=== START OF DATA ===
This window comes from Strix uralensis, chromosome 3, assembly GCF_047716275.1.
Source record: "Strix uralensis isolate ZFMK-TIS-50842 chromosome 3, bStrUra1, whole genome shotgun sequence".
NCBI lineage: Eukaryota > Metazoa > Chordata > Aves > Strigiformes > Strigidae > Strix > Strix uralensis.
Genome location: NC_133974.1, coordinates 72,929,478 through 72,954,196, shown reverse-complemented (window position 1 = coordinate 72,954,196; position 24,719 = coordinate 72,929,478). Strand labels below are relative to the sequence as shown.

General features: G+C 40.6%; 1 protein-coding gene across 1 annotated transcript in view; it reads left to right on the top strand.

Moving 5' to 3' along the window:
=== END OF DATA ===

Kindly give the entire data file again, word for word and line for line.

This window comes from Strix uralensis, chromosome 3, assembly GCF_047716275.1.
Source record: "Strix uralensis isolate ZFMK-TIS-50842 chromosome 3, bStrUra1, whole genome shotgun sequence".
NCBI lineage: Eukaryota > Metazoa > Chordata > Aves > Strigiformes > Strigidae > Strix > Strix uralensis.
Genome location: NC_133974.1, coordinates 72,929,478 through 72,954,196, shown reverse-complemented (window position 1 = coordinate 72,954,196; position 24,719 = coordinate 72,929,478). Strand labels below are relative to the sequence as shown.

General features: G+C 40.6%; 1 protein-coding gene across 1 annotated transcript in view; it reads left to right on the top strand.

Moving 5' to 3' along the window: